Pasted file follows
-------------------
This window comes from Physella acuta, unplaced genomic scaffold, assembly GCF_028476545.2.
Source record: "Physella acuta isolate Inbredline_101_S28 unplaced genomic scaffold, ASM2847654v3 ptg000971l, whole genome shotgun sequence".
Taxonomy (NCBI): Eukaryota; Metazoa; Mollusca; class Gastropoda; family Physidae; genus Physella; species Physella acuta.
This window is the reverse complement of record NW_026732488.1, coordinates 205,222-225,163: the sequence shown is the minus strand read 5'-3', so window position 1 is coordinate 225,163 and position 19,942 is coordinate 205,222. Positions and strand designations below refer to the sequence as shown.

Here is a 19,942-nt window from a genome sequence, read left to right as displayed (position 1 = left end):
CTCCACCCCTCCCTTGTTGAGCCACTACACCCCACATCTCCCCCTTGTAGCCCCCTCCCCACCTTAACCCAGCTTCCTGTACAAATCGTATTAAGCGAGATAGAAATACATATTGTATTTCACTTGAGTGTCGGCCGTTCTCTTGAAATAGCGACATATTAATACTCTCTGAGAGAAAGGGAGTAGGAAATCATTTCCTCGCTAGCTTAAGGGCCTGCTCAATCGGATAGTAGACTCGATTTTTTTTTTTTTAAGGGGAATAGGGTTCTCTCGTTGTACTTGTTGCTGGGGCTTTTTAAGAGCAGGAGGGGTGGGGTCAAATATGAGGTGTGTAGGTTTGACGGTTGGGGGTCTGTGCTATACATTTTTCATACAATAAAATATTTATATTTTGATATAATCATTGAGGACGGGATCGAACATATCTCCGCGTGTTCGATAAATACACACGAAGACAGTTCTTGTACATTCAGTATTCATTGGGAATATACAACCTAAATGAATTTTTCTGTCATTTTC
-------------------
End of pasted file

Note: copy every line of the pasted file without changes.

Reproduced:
This window comes from Physella acuta, unplaced genomic scaffold, assembly GCF_028476545.2.
Source record: "Physella acuta isolate Inbredline_101_S28 unplaced genomic scaffold, ASM2847654v3 ptg000971l, whole genome shotgun sequence".
Taxonomy (NCBI): Eukaryota; Metazoa; Mollusca; class Gastropoda; family Physidae; genus Physella; species Physella acuta.
This window is the reverse complement of record NW_026732488.1, coordinates 205,222-225,163: the sequence shown is the minus strand read 5'-3', so window position 1 is coordinate 225,163 and position 19,942 is coordinate 205,222. Positions and strand designations below refer to the sequence as shown.

Here is a 19,942-nt window from a genome sequence, read left to right as displayed (position 1 = left end):
CTCCACCCCTCCCTTGTTGAGCCACTACACCCCACATCTCCCCCTTGTAGCCCCCTCCCCACCTTAACCCAGCTTCCTGTACAAATCGTATTAAGCGAGATAGAAATACATATTGTATTTCACTTGAGTGTCGGCCGTTCTCTTGAAATAGCGACATATTAATACTCTCTGAGAGAAAGGGAGTAGGAAATCATTTCCTCGCTAGCTTAAGGGCCTGCTCAATCGGATAGTAGACTCGATTTTTTTTTTTTTAAGGGGAATAGGGTTCTCTCGTTGTACTTGTTGCTGGGGCTTTTTAAGAGCAGGAGGGGTGGGGTCAAATATGAGGTGTGTAGGTTTGACGGTTGGGGGTCTGTGCTATACATTTTTCATACAATAAAATATTTATATTTTGATATAATCATTGAGGACGGGATCGAACATATCTCCGCGTGTTCGATAAATACACACGAAGACAGTTCTTGTACATTCAGTATTCATTGGGAATATACAACCTAAATGAATTTTTCTGTCATTTTC